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Friday, August 05, 2011

A house divided

Barry Rubin argues that divisions among Egypt's liberal parties will result in the Muslim Brotherhood controlling the country after its upcoming elections.
I never thought the Brotherhood will get a majority. My concern is that it will control around 40 percent of the seats, be the largest single bloc, and get most of what it wants in a new constitution. The president will most likely be Amr Moussa, a radical nationalist who opposes Islamism but will probably buy off the Brotherhood, Salafists, and radical left with a militant foreign policy.

(Fun Fact: In my parallel analysis of the Palestinian elections, I predicted the same thing about Hamas, that it would be the largest party and most powerful single bloc. In fact, it won. Perhaps I’m being too cautious over the Brotherhood’s prospects in Egypt, too.)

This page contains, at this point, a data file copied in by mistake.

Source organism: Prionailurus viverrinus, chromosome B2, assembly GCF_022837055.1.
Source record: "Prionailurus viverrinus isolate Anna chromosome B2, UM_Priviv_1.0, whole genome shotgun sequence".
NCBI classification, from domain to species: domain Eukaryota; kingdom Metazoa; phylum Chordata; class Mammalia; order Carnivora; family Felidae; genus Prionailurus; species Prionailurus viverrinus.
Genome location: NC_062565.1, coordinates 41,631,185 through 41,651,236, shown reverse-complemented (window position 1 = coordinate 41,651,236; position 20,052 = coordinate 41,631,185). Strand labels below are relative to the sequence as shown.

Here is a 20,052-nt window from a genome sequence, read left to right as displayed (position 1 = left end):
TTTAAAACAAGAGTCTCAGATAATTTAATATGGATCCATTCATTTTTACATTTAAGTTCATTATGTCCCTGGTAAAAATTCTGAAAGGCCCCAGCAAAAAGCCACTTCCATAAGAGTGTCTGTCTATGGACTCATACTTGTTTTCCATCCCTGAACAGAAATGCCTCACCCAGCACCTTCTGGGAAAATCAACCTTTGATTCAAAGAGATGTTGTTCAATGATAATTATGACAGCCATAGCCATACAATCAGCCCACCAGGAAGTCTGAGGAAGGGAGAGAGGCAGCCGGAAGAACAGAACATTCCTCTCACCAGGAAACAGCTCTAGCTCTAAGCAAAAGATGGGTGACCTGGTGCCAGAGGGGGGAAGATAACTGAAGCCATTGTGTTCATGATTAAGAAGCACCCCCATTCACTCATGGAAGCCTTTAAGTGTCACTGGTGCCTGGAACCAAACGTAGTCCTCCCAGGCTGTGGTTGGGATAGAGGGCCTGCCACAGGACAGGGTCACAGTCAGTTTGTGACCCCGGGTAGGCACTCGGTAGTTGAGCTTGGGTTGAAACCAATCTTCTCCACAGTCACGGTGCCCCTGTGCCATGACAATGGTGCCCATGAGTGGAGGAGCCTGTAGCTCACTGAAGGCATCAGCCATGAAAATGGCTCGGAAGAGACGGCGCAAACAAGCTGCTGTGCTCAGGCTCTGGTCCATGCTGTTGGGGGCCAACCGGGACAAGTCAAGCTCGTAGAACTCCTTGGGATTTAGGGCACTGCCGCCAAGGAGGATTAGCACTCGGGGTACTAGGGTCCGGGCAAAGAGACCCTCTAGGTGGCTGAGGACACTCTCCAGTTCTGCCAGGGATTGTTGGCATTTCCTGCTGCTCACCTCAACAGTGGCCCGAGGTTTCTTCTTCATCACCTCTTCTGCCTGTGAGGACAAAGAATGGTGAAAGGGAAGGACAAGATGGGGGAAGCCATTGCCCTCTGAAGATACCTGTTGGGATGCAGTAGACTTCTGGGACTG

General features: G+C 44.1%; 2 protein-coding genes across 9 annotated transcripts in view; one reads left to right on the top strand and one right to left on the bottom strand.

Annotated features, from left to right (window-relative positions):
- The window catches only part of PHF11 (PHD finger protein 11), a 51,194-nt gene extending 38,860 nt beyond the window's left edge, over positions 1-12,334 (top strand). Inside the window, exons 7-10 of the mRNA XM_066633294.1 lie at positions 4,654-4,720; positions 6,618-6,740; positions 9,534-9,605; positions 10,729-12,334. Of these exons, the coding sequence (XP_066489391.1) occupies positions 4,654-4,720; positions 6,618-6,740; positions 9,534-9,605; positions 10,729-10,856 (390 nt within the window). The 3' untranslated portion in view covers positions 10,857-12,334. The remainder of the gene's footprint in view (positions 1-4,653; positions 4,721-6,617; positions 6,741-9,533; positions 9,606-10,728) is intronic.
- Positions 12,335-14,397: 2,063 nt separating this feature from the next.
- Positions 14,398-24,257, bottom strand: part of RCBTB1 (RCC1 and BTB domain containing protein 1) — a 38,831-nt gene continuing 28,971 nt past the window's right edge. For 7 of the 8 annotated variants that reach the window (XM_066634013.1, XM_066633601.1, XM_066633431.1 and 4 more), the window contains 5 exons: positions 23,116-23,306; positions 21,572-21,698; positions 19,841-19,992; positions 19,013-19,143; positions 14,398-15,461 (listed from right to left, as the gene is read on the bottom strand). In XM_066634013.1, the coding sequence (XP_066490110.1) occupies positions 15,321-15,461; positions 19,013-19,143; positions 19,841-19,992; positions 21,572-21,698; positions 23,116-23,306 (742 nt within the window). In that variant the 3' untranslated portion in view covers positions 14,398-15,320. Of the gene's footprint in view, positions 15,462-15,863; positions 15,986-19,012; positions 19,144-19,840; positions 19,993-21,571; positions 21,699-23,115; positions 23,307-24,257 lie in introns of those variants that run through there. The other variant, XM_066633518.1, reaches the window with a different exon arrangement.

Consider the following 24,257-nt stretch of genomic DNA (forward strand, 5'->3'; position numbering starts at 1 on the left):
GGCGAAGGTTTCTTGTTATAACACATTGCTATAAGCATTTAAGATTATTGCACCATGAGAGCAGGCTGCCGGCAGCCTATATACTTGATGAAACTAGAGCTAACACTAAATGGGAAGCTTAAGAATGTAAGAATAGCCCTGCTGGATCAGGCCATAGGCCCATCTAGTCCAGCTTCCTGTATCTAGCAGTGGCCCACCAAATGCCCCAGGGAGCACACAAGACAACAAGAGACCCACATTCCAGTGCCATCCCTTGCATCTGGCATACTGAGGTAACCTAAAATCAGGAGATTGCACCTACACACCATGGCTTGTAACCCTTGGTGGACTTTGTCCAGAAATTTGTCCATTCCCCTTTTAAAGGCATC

In such a situation, the idea that the Egyptian government would be friendly to the United States is laughable. At most it would do the bare minimum to keep U.S. aid. The Obama Administration is likely to be easy to please so it can claim a diplomatic success with Egypt.

Of course, I will have plenty of time to revise my analysis as the campaign develops. But the key factor that would soundly defeat the Brotherhood—unity and good organization on the liberal side—just isn’t there. As usual, note that literally none of the points suggested above has appeared in a mass media determined to prove that there’s nothing to worry about.
Read the whole thing.

What could go wrong?

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At 9:06 AM, Blogger NormanF said...

The Muslim Brotherhood could well win an outright majority or up to two thirds of the seats in the new Egyptian Parliament. If anything, the polls tend to understate the real extent of its popularity in Egypt.


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